Phones are quickly adding "personal trainer" to the list of roles they can perform for their users. The potential for note-taking, record keeping and stat tracking is immense, as there's a good chance you won't forget your device when you go out for a run or hit the gym.
Sports Tracker works by letting the app use your phone's GPS signal to determine distance and speed travelled while doing activities like cycling, running, swimming or rowing. The app also takes input like heart rate, allowing you to journal your progress across a number of days, further supported by the optional Bluetooth heart rate belt that's on sale from their website.
Through keeping track of your activities frequently, you can get a better sense of your habits and enforce a feeling of progress while working out. I know my time at the gym never really goes well unless I'm chronicling what I'm doing each and every workout: you get a sense of personal accomplishment, even when you're waiting for the results to show up on your body.
What's kind of annoying about Sports Tracker, however, is that it's geared toward distance-based exercises. It's be nice if it included features that allowed weight and rep-based milestones to be logged, instead of just relying on the GPS meter to get things done.
Selecting exercises from a large list instead of making custom exercises would greatly increase the productivity of this app, as not everyone does the same things. It would allow the app to become more like the web site Fitocracy, which sadly does not have an Android app at the current time of posting.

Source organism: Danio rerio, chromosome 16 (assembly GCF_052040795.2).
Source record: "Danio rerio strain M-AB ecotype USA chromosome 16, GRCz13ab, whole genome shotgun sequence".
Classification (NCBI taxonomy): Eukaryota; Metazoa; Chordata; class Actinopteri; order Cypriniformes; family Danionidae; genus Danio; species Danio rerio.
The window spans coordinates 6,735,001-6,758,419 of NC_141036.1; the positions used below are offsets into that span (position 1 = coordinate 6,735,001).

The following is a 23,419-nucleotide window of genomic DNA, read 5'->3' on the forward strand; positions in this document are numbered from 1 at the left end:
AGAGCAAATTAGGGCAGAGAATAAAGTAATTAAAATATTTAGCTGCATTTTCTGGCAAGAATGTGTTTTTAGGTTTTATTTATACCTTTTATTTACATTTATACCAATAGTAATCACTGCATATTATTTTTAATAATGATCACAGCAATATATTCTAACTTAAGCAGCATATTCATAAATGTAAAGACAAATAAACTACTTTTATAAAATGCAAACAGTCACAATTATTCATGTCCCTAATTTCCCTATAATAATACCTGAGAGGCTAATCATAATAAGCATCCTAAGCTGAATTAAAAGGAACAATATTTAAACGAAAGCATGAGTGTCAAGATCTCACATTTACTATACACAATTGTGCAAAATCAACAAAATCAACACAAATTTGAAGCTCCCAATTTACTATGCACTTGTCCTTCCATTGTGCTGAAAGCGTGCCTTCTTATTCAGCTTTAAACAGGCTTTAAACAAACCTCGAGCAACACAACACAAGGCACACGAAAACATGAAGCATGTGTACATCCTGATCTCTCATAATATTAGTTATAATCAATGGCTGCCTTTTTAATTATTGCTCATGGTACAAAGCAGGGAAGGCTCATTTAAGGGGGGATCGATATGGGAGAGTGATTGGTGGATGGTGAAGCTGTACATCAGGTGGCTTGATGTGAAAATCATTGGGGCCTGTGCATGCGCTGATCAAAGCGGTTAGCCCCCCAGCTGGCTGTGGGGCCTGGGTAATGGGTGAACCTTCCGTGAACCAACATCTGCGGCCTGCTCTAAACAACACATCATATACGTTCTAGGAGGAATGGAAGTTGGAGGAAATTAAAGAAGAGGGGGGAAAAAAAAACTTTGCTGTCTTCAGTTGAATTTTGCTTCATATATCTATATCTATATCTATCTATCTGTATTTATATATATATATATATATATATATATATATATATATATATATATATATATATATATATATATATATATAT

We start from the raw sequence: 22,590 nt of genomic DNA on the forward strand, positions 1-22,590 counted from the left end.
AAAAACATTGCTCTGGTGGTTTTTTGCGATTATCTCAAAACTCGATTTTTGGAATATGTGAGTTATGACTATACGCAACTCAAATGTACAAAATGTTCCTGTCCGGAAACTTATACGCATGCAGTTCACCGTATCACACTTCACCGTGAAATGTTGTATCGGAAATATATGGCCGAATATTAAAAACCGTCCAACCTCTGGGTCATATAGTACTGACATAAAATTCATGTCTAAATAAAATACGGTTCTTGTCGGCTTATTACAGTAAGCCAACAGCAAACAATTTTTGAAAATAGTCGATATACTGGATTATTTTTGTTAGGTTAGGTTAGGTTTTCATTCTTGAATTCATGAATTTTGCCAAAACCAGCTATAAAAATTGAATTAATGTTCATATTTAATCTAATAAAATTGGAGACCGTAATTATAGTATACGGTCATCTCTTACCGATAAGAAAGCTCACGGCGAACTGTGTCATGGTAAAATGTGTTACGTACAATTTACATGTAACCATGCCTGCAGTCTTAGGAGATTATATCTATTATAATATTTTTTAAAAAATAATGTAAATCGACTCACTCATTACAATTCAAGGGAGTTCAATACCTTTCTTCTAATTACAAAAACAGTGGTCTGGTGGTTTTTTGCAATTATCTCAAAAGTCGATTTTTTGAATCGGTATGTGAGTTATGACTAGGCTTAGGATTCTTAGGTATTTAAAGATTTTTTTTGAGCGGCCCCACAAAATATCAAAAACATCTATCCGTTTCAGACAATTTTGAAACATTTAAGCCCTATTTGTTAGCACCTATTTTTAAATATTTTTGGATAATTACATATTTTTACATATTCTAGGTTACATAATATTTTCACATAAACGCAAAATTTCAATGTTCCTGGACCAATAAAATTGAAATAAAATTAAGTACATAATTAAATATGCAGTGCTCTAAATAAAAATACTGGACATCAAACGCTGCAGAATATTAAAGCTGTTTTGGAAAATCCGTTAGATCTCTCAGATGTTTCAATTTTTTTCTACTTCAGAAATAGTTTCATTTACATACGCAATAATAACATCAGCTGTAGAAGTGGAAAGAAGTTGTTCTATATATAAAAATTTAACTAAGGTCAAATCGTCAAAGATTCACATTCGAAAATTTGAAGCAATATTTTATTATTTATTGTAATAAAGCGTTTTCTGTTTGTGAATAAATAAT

Otherwise, the app is extremely polished and looks great. Things like being able to access your phone's camera and music apps without leaving the app are just little things that add to a great experience. However, it could really be a catch-all app for fitness if it just widened its focus a little bit: no one likes having to split their tracking methods for workouts.
The app also allows a bit of discovery by bringing in a Google Map with landmarks and workouts plotted on top. The idea is that the app will give you different things to do around your city, like bouldering on rocks by your beach, or pointing you towards a certain awesome trail at a park. It's a great "little something extra" for when your workout gets a bit stale and you need a change of scenery.
However, what kind of sucks about these map-based features is that they require users to have added them; if you're in an area like me with no active users (see middle screenshot) this feature set it kind of useless. It would be amazing if the app could analyze distance, elevation and landmarks to generate some for you, but I'd also imagine that'd be kind of difficult.
This type of user-generated content is encouraged by the fact you can share your workouts online through the Sports Tracker community, or Facebook if you decide to link it. I've never been a fan of letting people know the details of my workout, but some people find the support of others a motivating factor. You can also view friends' workouts and photos they've taken.
Still, Sports Tracker is free and ad-supported; thankfully, the ads it does use aren't too intrusive. If you're looking for an application that does the job of paid applications and would like an alternative to popular fitness app RunKeeper, this is for you. Hopefully it'll help you stick to your goals and get you feeling great.